A Louisville, Kentucky, restaurant owner is accusing local Black Lives Matter activists of threats and mafia tactics after demanding downtown business owners hire Black employees.
According to The Hill, several business owners in the city’s NuLu district received a list of demands which included hiring Black workers to fill a minimum of 23% of positions. The list also demands a minimum of 23% of purchases of inventory to be made from Black retailers and mandatory diversity and inclusion training twice a year.
Fernando Martinez, owner of La Bodeguita de Mima, said after a protest on July 24 protesters told him he “better put [the list of demands] on the door so your business is not f—ed with.”
“There comes a time in life that you have to make a stand and you have to really prove your convictions and what you believe in,” Martinez wrote in a Facebook post. “… All good people need to denounce this. How can you justified (sic) injustice with more injustice?”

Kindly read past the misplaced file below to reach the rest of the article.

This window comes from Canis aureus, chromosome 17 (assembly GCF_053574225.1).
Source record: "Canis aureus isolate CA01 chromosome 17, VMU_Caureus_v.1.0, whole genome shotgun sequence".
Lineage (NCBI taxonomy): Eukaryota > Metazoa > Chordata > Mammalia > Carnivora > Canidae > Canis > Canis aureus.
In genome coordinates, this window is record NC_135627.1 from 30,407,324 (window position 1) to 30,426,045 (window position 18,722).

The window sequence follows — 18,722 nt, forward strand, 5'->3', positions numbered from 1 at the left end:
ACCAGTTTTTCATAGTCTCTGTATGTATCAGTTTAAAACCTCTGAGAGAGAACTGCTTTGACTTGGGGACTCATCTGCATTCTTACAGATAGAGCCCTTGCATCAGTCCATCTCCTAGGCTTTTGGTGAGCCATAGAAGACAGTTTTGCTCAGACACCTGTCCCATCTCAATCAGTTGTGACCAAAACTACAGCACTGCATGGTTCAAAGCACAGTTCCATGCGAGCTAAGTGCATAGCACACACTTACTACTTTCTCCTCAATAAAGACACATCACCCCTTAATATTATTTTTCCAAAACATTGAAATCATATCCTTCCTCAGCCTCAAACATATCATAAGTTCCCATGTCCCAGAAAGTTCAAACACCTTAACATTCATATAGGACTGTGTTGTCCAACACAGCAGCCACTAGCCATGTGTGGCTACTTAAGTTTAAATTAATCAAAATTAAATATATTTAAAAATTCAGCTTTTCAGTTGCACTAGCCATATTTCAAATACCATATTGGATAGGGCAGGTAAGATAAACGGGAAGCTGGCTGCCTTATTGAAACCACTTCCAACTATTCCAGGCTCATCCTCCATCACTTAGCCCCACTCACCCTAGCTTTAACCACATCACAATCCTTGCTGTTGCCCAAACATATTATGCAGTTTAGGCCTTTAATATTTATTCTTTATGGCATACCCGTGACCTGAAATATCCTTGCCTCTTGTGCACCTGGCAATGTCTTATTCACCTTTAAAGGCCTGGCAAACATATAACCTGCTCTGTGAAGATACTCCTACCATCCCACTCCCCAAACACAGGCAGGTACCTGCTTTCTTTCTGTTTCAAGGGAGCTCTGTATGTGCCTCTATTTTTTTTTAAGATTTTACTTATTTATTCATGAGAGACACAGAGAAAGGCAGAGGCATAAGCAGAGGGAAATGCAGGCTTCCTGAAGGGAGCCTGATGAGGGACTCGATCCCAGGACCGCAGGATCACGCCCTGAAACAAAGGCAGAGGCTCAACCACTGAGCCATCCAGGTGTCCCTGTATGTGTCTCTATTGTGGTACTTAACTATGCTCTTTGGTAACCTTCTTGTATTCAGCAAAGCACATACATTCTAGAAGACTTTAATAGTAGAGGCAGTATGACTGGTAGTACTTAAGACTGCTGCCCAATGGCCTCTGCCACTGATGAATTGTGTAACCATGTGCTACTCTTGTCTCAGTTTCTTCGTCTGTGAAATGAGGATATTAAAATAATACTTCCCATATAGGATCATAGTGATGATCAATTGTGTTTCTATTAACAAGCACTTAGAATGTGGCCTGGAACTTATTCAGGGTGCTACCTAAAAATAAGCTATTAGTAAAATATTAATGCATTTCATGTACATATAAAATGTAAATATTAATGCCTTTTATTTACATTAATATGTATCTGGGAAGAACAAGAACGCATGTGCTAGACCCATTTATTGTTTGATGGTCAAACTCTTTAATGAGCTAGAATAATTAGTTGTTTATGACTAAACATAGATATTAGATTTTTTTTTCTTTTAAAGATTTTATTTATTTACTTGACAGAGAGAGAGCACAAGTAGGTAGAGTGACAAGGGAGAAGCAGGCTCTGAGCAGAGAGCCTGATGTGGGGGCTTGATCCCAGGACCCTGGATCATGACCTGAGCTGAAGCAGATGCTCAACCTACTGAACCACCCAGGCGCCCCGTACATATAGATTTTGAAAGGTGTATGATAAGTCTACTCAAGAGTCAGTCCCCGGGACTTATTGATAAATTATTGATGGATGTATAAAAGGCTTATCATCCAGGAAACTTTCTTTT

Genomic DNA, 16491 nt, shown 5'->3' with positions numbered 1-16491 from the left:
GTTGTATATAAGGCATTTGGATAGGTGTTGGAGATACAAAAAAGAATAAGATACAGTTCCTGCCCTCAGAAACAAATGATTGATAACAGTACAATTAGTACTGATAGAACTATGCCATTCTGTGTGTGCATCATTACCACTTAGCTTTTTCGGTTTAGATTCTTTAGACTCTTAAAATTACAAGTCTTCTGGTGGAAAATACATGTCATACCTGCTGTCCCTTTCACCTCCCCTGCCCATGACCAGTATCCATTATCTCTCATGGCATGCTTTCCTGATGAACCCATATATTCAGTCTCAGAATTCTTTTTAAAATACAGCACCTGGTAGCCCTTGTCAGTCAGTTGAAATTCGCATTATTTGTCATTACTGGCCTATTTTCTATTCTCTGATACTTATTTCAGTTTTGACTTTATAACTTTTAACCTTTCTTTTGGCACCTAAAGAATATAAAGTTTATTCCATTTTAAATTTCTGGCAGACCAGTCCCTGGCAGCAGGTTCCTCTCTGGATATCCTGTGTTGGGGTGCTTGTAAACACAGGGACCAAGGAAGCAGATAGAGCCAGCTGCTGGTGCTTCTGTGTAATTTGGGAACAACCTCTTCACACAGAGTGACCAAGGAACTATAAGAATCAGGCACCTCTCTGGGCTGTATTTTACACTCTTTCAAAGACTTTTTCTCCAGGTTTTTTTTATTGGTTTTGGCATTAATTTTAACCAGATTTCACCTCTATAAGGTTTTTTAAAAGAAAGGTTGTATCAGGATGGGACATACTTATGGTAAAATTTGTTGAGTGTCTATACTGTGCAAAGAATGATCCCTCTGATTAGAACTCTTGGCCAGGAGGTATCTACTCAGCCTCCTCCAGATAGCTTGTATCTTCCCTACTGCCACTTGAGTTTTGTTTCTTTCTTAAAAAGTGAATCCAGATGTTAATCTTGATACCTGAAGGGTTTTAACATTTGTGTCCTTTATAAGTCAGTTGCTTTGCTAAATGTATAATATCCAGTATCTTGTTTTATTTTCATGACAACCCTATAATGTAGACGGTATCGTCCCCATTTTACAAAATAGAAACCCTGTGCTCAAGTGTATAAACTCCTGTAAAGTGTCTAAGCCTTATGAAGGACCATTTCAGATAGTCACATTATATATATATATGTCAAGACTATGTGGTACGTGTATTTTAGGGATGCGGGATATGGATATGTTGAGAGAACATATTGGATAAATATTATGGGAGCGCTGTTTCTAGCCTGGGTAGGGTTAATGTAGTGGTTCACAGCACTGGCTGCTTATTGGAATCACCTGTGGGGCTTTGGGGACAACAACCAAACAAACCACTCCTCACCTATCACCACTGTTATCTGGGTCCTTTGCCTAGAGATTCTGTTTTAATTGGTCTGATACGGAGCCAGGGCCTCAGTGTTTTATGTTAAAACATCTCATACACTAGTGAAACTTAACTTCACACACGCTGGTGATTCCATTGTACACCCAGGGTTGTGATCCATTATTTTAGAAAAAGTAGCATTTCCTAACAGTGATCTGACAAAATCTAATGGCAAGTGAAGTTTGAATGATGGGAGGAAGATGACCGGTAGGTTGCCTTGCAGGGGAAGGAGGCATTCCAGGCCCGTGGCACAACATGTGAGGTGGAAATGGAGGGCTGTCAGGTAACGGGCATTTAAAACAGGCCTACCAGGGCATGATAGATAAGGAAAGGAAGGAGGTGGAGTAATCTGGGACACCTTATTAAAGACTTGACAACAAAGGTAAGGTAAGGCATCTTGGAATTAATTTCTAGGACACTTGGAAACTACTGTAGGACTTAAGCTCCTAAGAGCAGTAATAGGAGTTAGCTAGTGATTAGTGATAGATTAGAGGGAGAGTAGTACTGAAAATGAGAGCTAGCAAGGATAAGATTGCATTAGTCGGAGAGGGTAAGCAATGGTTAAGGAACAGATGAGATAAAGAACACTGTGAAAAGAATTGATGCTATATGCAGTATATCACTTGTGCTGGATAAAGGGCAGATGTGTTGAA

Members of the Cuban community and friends of the restaurant rallied in support of the restaurant Sunday afternoon.
Activist Phelix Crittenden, who works with the local Black Lives Matter chapter, said the list wasn’t meant to be a threat but intended to draw attention to the displacement of Black residents after a housing project was demolished in the early 2000s.
Like many areas that have gone through gentrification — such as Oakland, Brooklyn, and Atlanta, — the project was replaced with mixed-income housing, with only 41 of the 635 displaced families returning.
“NuLu is flourishing,” Crittenden told The Hill. “To see that literal line in the sand, as soon as you cross the street, it’s very disturbing. NuLu doesn’t reflect the community they sit in and claim to incorporate and serve.”